This week, we want you to meet Shaylie, who volunteered for 6 weeks in Hanoi. Shaylie spent most of her time working with children living in SS3, an orphanage in Hanoi. Before 2016, Shaylie had been on other short-term trips with GVI to engage in our Family domain. Let’s join her as she reflects on her experience.
- Tell us a bit about yourself.
My name is Shaylie Maskell, I am 19 years old, born and raised in Canberra, and just entering my second year at university, studying Secondary Teaching, History and French. I have been teaching dance for the last few years and love to perform, whether dancing, singing or acting. In my spare time I love to read, write, go for long walks and hang out with my friends.
- What did you do during your internship with GVI?
I assisted Hue with teaching English to the Rainbow Kinder and My Dinh Nursery children. I also taught a dance class to the older children at SS3 and hosted and English Club once a week. I also enjoyed a lot of flexible free time which I used to explore the area I was living in, prepare for lessons, talk to my family and friends, and walk around the more touristy areas.
- What were your reasons for coming back to Vietnam?
God has inspired me with a love for Vietnam. I love the culture and the people, and they always make me feel so welcome every time I come there. I love to be able to help people, and to work with kids, so assisting at SS3 has been an awesome experience for me! Plus all the Vietnamese food is delicious!
- What was your favorite memory/experience?
I think one of my favourite memories was when I came into SS3 on a Saturday and all of the Rainbow Kinder children cried out “Chi Shaylie!” and ran up to me, hugging me, fighting for who got to hold my hand and dragging me around the courtyard. It was just so wonderful to see their smiling faces as they showed me around their home, I felt honoured that they enjoyed my company and wanted to welcome me into SS3. I also have fun memories of the English Club lesson where I showed the students Australian slang to see if they could work out what it meant, and discovering how ridiculous Australian English was!
- What impact did you hope to make in the community you served?
I hoped to be able to share experiences with the community around me, to be able to help them grow their enthusiasm for English and to show them that there are people who care for them from all over the world.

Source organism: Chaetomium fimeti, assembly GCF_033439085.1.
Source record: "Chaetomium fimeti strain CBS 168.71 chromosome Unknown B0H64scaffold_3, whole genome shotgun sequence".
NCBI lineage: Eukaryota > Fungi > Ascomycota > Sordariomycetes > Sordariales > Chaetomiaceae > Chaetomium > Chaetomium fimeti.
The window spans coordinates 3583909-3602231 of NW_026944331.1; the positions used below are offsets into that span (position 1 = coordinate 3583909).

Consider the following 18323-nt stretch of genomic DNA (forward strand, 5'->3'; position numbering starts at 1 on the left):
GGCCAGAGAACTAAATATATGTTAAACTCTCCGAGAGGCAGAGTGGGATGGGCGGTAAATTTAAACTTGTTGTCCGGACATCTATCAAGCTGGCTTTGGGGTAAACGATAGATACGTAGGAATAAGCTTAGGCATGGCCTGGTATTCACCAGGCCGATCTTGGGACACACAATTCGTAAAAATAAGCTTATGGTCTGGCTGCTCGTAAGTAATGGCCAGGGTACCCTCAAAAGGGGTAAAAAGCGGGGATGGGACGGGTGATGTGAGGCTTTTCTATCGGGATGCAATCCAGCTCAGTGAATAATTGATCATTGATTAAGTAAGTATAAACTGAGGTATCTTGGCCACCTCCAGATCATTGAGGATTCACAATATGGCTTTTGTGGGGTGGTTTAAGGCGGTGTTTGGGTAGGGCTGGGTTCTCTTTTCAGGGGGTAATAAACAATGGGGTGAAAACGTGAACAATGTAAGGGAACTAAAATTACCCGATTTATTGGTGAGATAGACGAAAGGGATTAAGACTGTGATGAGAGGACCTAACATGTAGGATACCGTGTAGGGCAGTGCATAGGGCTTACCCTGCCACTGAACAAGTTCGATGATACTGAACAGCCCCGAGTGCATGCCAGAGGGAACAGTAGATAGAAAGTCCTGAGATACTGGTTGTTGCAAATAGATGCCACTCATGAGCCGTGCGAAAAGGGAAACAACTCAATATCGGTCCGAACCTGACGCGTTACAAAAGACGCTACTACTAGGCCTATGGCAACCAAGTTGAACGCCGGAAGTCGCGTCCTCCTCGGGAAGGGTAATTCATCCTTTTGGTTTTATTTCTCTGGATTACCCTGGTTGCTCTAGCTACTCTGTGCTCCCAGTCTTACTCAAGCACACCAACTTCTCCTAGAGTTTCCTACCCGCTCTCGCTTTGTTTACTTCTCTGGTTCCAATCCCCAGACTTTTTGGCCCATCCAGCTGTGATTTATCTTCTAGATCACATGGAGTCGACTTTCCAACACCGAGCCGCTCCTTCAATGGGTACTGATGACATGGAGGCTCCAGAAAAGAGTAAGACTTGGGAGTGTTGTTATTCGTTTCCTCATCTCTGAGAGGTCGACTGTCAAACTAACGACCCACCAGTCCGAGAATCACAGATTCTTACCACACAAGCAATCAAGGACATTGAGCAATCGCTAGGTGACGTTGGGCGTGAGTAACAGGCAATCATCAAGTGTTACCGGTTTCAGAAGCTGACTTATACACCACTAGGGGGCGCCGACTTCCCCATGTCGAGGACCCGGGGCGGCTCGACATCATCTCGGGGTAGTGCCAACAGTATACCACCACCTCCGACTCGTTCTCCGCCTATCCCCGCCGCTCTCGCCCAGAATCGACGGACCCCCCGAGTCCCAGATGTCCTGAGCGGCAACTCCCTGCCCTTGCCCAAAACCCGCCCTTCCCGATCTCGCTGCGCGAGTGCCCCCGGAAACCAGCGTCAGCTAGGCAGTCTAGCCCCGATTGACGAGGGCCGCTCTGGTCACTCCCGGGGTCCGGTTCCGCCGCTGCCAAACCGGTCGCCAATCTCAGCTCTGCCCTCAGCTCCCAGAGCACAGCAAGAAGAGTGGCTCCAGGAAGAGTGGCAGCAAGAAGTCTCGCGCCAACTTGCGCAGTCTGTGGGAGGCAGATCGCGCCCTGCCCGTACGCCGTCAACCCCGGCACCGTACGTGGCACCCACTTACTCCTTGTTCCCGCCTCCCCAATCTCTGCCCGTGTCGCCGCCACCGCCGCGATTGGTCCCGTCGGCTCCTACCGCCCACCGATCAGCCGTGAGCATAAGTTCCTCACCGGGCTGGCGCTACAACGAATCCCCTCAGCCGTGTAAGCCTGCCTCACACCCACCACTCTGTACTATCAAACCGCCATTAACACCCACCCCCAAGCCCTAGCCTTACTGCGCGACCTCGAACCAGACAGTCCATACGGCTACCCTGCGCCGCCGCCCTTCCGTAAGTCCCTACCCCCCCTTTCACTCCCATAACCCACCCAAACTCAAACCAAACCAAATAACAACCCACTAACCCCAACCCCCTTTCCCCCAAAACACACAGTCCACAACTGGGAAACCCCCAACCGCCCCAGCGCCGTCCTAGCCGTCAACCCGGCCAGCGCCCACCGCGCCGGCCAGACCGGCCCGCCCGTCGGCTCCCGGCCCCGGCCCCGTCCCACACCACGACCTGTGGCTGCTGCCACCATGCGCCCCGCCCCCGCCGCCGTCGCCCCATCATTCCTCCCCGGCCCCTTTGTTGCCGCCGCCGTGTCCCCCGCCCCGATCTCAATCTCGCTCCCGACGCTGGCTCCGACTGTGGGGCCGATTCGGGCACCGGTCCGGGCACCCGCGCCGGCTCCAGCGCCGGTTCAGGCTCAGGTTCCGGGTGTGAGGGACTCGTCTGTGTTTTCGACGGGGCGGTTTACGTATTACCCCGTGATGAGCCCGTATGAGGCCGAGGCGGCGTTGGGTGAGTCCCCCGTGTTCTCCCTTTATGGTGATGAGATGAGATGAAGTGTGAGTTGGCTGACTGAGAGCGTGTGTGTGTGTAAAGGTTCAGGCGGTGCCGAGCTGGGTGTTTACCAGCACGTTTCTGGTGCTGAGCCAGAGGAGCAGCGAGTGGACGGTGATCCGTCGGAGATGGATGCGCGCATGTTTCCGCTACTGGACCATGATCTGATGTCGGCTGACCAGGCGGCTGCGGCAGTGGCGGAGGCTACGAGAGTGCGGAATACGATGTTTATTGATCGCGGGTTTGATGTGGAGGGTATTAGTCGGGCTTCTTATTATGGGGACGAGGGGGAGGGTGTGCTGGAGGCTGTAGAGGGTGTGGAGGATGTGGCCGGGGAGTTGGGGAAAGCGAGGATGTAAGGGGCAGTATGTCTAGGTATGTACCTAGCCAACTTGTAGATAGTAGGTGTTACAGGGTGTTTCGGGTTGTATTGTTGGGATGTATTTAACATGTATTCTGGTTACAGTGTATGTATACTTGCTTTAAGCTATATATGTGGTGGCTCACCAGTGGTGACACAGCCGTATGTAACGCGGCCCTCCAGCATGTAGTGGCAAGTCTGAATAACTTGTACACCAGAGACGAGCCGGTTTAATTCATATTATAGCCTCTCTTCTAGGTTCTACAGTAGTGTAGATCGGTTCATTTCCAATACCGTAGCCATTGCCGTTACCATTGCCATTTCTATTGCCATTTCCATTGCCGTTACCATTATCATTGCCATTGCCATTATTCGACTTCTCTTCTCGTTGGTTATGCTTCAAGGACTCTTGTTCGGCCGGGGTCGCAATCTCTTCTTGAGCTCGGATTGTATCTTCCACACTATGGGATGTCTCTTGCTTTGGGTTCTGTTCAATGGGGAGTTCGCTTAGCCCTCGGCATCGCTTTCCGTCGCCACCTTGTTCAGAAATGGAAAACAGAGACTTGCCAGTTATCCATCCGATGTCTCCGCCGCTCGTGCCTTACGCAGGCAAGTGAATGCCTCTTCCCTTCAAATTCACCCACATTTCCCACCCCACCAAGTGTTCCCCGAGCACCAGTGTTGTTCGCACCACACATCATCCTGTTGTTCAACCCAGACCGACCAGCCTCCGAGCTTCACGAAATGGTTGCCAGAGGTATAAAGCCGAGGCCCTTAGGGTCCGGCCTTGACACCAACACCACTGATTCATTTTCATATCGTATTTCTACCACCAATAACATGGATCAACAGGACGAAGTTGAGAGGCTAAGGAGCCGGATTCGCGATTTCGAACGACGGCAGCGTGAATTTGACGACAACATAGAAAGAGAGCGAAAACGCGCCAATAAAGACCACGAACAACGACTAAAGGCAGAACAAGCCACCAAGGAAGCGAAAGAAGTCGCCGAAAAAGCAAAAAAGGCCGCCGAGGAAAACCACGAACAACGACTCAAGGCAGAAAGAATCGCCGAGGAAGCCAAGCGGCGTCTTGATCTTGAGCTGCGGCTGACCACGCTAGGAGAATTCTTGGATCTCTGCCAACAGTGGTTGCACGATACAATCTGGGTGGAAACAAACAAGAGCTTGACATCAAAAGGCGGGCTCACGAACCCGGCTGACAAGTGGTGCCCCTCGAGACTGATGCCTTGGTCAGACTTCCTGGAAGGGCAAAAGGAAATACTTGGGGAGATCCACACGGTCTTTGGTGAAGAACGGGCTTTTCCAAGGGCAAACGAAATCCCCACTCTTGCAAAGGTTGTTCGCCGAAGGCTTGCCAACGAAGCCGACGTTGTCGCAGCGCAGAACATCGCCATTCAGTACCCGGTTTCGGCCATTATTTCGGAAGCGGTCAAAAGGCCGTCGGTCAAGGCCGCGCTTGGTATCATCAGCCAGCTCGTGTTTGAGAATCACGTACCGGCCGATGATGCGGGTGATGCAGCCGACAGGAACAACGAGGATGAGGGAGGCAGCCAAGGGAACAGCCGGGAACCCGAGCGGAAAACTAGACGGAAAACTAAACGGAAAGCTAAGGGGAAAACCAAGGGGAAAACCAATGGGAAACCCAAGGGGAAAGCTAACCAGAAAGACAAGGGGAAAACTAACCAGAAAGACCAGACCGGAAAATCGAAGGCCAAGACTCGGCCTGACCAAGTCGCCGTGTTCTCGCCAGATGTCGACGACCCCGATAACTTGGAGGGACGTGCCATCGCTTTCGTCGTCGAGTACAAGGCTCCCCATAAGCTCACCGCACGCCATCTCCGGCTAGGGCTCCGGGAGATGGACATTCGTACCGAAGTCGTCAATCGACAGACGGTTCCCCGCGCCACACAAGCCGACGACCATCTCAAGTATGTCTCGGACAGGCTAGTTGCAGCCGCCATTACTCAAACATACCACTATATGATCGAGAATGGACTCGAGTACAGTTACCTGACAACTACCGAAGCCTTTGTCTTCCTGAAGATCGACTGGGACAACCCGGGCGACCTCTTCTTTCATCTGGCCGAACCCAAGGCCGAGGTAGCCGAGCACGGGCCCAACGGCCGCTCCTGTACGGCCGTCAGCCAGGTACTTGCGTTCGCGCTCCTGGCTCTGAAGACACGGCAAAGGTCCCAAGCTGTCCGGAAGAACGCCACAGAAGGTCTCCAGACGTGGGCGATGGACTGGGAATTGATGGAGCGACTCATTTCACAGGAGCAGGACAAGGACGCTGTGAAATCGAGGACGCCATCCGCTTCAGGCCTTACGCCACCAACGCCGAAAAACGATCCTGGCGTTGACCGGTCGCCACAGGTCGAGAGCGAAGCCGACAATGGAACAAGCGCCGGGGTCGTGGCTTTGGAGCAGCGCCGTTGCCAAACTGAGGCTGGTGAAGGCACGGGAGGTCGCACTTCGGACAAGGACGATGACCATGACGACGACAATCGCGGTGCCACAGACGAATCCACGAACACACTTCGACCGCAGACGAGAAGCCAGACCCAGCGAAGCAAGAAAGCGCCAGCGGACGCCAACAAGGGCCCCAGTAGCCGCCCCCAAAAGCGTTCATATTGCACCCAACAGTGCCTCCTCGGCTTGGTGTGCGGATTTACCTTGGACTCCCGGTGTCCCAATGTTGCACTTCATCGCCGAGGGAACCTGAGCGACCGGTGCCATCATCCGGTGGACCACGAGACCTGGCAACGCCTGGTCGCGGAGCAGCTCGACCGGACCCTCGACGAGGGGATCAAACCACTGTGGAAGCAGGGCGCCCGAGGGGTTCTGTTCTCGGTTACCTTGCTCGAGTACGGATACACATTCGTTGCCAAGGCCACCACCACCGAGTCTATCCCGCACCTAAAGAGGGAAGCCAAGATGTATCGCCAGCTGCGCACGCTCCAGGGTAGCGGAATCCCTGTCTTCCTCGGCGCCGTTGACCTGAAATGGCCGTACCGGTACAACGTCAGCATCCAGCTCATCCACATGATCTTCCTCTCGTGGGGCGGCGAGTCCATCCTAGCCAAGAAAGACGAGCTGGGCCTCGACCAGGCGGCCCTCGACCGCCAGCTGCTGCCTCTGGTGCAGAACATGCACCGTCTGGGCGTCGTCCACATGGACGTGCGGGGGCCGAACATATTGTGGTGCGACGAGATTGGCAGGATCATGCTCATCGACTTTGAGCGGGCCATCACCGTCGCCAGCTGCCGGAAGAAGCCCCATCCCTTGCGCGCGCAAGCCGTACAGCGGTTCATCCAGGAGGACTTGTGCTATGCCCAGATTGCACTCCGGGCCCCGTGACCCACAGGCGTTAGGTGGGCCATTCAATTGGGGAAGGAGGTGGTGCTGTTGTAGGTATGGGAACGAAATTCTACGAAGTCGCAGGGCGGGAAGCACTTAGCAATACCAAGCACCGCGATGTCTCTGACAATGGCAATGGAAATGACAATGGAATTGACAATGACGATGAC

- How did the community/children impact you on this trip?
In a big way! Apart from learning more about the culture, cuisine and language, the people inspired me to take a look at my own life and culture and improve it. I was inspired by the welcoming, friendly, kind people who opened their homes to me. The kids’ resilience and friendship despite their unfortunate situation really made me feel especially conscious of what I can do with my privileged background to help the people around me.
- How did going to Vietnam shaped you as a person?
Going to Vietnam helped me to really understand what life is like for the Vietnamese people and how their communities are so tightly knit by their experiences, but are still always so welcoming. I have come to realise the power of community, and the need for love to be the thing that comes first and foremost in all lives. I carry this with me as I go about my life in Australia, and hope that I can use it to inspire others around me.
- Why do you think people should volunteer and serve in Vietnam?
I think that people should volunteer to serve in Vietnam because they will have a big impact on the people there. No matter how much you underestimate what your service would have, the snowball effect that can come from one person’s visit, from one person sharing their time and love with the Vietnamese people, can have a great reach than anyone could imagine. If you want to change the world, you can do it one person at a time!
- In three words, please summarize your experience as a GVI Intern in Vietnam.
Love, belonging, happiness